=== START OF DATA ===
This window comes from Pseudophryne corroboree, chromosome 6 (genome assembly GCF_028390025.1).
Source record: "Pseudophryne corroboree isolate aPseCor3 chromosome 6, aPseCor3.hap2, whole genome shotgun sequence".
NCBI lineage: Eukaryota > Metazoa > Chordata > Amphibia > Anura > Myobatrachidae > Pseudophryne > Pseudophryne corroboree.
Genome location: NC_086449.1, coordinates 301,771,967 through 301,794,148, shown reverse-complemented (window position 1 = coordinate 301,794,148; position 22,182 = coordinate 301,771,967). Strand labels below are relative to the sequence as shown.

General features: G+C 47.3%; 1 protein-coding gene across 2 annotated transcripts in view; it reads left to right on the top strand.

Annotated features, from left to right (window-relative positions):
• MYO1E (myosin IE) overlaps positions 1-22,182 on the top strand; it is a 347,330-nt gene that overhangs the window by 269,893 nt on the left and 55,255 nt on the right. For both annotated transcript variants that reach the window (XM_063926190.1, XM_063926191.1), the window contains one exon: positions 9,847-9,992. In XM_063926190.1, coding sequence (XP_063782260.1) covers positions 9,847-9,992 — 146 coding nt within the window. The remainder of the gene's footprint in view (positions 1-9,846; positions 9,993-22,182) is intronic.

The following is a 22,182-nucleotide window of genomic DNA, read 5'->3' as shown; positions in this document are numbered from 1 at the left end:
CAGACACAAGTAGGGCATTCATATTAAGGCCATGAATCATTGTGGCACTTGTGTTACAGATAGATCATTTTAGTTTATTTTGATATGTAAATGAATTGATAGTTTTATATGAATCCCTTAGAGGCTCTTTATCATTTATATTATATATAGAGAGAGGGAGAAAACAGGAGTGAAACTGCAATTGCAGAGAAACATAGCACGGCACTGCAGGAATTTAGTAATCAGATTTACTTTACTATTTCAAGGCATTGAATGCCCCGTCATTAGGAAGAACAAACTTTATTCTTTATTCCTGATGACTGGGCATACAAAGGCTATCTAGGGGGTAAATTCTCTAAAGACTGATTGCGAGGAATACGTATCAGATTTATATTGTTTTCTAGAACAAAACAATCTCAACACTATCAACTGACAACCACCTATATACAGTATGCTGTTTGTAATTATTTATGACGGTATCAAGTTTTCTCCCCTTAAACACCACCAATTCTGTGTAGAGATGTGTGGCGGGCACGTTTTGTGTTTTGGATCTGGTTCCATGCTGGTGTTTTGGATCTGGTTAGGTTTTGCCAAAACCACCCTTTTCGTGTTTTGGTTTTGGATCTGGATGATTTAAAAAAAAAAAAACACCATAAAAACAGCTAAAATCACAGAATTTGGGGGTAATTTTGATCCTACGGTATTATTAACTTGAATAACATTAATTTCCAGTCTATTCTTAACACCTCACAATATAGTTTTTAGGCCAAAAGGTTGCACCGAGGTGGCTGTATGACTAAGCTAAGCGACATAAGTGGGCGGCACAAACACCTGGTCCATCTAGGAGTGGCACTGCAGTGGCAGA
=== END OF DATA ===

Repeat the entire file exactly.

This window comes from Pseudophryne corroboree, chromosome 6 (genome assembly GCF_028390025.1).
Source record: "Pseudophryne corroboree isolate aPseCor3 chromosome 6, aPseCor3.hap2, whole genome shotgun sequence".
NCBI lineage: Eukaryota > Metazoa > Chordata > Amphibia > Anura > Myobatrachidae > Pseudophryne > Pseudophryne corroboree.
Genome location: NC_086449.1, coordinates 301,771,967 through 301,794,148, shown reverse-complemented (window position 1 = coordinate 301,794,148; position 22,182 = coordinate 301,771,967). Strand labels below are relative to the sequence as shown.

General features: G+C 47.3%; 1 protein-coding gene across 2 annotated transcripts in view; it reads left to right on the top strand.

Annotated features, from left to right (window-relative positions):
• MYO1E (myosin IE) overlaps positions 1-22,182 on the top strand; it is a 347,330-nt gene that overhangs the window by 269,893 nt on the left and 55,255 nt on the right. For both annotated transcript variants that reach the window (XM_063926190.1, XM_063926191.1), the window contains one exon: positions 9,847-9,992. In XM_063926190.1, coding sequence (XP_063782260.1) covers positions 9,847-9,992 — 146 coding nt within the window. The remainder of the gene's footprint in view (positions 1-9,846; positions 9,993-22,182) is intronic.

The following is a 22,182-nucleotide window of genomic DNA, read 5'->3' as shown; positions in this document are numbered from 1 at the left end:
CAGACACAAGTAGGGCATTCATATTAAGGCCATGAATCATTGTGGCACTTGTGTTACAGATAGATCATTTTAGTTTATTTTGATATGTAAATGAATTGATAGTTTTATATGAATCCCTTAGAGGCTCTTTATCATTTATATTATATATAGAGAGAGGGAGAAAACAGGAGTGAAACTGCAATTGCAGAGAAACATAGCACGGCACTGCAGGAATTTAGTAATCAGATTTACTTTACTATTTCAAGGCATTGAATGCCCCGTCATTAGGAAGAACAAACTTTATTCTTTATTCCTGATGACTGGGCATACAAAGGCTATCTAGGGGGTAAATTCTCTAAAGACTGATTGCGAGGAATACGTATCAGATTTATATTGTTTTCTAGAACAAAACAATCTCAACACTATCAACTGACAACCACCTATATACAGTATGCTGTTTGTAATTATTTATGACGGTATCAAGTTTTCTCCCCTTAAACACCACCAATTCTGTGTAGAGATGTGTGGCGGGCACGTTTTGTGTTTTGGATCTGGTTCCATGCTGGTGTTTTGGATCTGGTTAGGTTTTGCCAAAACCACCCTTTTCGTGTTTTGGTTTTGGATCTGGATGATTTAAAAAAAAAAAAACACCATAAAAACAGCTAAAATCACAGAATTTGGGGGTAATTTTGATCCTACGGTATTATTAACTTGAATAACATTAATTTCCAGTCTATTCTTAACACCTCACAATATAGTTTTTAGGCCAAAAGGTTGCACCGAGGTGGCTGTATGACTAAGCTAAGCGACATAAGTGGGCGGCACAAACACCTGGTCCATCTAGGAGTGGCACTGCAGTGGCAGA